We've seen his breathtaking return of serve. We've seen his punishing groundstrokes. We've seen him fall into obscurity and rise to greatness. We've seen him overcome a dislike for Wimbledon and become the heart of Centre Court. What we saw on Thursday at the US Open was the sheer resolve that's made Andre Agassi possible.
He leapt, he stretched, he screwed his face in frustration, but never gave up.
Against him was a man equally inspired. James Blake had come out successful from emotional and physical trauma that was heaped upon him last year. He was looking in great touch, had a better serve than Agassi and even a return that would see the old man turn green.
Agassi had no answers to Blake's baseline play. The errors, especially on the forehand, were on the rise. And in an hour he had conceded the first two sets, 3-6, 3-6. Then he lost his serve early in the third set. But another brave effort from the Las Vegan was ready to unfold under the floodlights of the Arthur Ashe stadium.
If anyone had to comeback from a hole like this, it had to be Agassi. He may be seeded seventh, is the crowd favourite, but all know that every round he wins is a bonus at the age of 35. The depth of men's tennis does not provide any place to hide.
We're not sure how his body can take the physical rigours of a tough campaign like the US Open. He had been stretched in the first three rounds and survived a five-setter from Xavier Malisse in the fourth round.
At the French Open this year, he walked back in pain after losing to Jarkko Niemenen in the first round in five sets. He had to take injections to stay in prime condition for a Grand Slam and was not sure how long he could keep doing it.
As he showed against Blake, he could still do it.
In the middle of the third set, he found enough motivation to defy the odds once more. He broke the Blake serve twice to win the third set. The 25 year old had started grunting after Agassi hit the ball deep from end to end.
Not a sound from his senior opponent. He was working his way around this tenacious player, who, with a spirited return to professional tennis, ensured as much crowd support as Agassi.
His eight Grand Slams notwithstanding, Agassi proved that he is a champion in mind and body.
For two sets he outmaneuvered Blake. He even matched Blake physically. The winners started to fall inches inside the line, the aces were coming handy and even the line calls started going his way. Breaking Blake's serve in the ninth game of the set, Agassi also captured the fourth set, 6-3.
Agassi could afford himself a smile now. The fightback was not complete but he was able to make a match out of it when defeat seemed inevitable.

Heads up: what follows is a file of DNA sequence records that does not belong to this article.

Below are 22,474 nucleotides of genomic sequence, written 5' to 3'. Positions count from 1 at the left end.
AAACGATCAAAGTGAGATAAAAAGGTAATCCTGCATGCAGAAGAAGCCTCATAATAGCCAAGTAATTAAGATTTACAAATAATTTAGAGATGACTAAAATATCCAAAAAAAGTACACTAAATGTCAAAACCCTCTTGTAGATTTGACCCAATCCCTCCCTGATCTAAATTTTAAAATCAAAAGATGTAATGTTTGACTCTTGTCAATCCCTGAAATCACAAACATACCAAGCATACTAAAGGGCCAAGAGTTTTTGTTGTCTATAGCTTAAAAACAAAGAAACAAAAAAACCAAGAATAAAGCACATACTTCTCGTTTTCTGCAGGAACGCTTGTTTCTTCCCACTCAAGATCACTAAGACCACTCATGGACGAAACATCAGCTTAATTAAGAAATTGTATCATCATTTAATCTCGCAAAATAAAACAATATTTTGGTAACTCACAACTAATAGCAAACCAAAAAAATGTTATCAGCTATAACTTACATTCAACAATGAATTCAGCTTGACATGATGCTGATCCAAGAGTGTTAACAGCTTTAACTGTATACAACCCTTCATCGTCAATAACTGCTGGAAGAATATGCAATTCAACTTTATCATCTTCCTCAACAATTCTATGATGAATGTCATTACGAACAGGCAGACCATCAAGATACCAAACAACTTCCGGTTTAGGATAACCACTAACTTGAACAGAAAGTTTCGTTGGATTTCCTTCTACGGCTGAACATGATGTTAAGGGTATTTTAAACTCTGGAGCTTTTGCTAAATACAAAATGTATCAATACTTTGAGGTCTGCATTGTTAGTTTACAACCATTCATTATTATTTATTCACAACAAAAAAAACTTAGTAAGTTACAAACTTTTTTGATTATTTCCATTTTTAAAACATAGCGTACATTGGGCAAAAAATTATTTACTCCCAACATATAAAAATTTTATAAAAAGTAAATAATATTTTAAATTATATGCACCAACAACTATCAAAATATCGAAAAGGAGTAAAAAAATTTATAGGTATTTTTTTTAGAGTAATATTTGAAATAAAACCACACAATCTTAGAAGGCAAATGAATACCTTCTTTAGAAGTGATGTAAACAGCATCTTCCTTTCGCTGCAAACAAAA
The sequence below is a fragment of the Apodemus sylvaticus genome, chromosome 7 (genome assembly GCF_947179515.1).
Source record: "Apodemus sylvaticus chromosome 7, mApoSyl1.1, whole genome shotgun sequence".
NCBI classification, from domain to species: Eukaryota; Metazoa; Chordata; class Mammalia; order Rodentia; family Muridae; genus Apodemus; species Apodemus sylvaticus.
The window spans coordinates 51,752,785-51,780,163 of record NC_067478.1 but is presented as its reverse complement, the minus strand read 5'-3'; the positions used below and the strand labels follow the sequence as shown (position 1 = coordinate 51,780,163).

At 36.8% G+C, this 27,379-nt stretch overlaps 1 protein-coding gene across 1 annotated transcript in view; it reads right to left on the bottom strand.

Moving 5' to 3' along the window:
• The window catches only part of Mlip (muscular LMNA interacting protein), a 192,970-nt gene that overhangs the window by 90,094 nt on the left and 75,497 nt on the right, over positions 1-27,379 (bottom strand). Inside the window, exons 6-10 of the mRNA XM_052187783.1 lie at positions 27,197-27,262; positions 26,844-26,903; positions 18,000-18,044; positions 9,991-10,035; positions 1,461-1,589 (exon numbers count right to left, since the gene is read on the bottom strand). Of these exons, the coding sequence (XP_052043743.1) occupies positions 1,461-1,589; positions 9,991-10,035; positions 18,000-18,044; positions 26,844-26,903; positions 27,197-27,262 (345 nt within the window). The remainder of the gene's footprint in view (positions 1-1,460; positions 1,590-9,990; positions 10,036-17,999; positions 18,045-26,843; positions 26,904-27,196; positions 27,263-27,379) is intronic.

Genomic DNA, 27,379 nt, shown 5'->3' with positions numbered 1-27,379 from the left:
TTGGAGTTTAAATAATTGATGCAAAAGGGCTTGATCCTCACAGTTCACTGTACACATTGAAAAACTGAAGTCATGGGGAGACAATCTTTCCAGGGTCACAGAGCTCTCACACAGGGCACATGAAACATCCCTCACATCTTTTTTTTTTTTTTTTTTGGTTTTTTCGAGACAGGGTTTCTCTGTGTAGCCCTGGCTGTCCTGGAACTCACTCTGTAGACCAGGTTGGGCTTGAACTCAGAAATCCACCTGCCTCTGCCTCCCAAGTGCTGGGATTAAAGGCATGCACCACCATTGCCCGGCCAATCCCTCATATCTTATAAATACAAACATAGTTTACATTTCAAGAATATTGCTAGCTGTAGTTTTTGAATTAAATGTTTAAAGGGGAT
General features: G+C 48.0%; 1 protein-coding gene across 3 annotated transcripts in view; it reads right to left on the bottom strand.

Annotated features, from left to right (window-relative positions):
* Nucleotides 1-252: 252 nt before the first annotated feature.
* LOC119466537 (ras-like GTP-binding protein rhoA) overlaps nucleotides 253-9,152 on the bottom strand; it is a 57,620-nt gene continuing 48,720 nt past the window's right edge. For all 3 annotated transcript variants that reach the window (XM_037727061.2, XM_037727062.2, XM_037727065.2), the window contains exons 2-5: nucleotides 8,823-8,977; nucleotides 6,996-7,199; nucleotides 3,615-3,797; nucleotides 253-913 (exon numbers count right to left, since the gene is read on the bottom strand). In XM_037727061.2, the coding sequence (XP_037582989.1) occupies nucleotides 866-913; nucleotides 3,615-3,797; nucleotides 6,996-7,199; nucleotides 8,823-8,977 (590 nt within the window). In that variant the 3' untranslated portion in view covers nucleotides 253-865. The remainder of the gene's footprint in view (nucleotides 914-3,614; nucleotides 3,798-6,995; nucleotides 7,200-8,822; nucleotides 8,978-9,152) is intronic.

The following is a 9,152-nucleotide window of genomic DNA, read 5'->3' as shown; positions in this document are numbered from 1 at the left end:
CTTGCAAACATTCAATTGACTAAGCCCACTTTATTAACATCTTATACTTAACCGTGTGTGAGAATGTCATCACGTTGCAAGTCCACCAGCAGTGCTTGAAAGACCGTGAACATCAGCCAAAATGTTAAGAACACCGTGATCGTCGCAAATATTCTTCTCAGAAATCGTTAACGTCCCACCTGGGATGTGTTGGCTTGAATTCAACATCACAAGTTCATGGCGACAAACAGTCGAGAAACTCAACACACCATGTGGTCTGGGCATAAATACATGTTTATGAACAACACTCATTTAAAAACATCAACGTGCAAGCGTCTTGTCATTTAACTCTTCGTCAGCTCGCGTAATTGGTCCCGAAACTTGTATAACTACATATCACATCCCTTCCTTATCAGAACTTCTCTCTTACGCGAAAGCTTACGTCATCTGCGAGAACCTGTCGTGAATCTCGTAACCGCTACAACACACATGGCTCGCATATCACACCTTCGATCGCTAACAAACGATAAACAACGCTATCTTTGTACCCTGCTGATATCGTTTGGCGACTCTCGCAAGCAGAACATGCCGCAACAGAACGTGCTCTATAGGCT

As he would have expected, Blake wasn't going to take it lying down. After well over two hours both Americans were ready to chase down the ball just to survive another go at it. Agassi's legs had to find strength for another battle.
The momentum was now with Blake, who started to gun for the baseline. He produced a couple of winners to break Agassi in the third game of the set and take a 2-1 lead. The game went on serve till 5-4 in favour of Blake and now he was serving for the match.
Agassi was hanging by his shirt, playing a high-risk game even as the unforced errors started to mount. It was pure courage when he went for a backhand down the line, which creamed the corner and set up two break-points for him in the tenth game.
He won the game and levelled the set 5-5. Two easy service games and both Americans were sending down jitters in the crowd at one in the morning. The match hung at 6-6, ready for a tie-break.
Blake began on a high, winning the first three points, but, in the end, it was Agassi who lapped it at 8-6.
Triumph, satisfaction, fatigue was written over his face as he rushed to congratulate his opponent. Their meeting at the net was as endearing as the three hours they spent on either side of it. The two great competitors didn't need any prodding to appreciate the epic they had just created.
The match was a slugfest but both men came out with respect for each other. They never let the `heat of the moment' take over and it was to their credit that of the many dubious line calls not one was questioned.
Blake had made it clear enough before the match that Agassi was one of his idols and there would be no shame losing to a player like him. Agassi may have given him one more reason to believe so.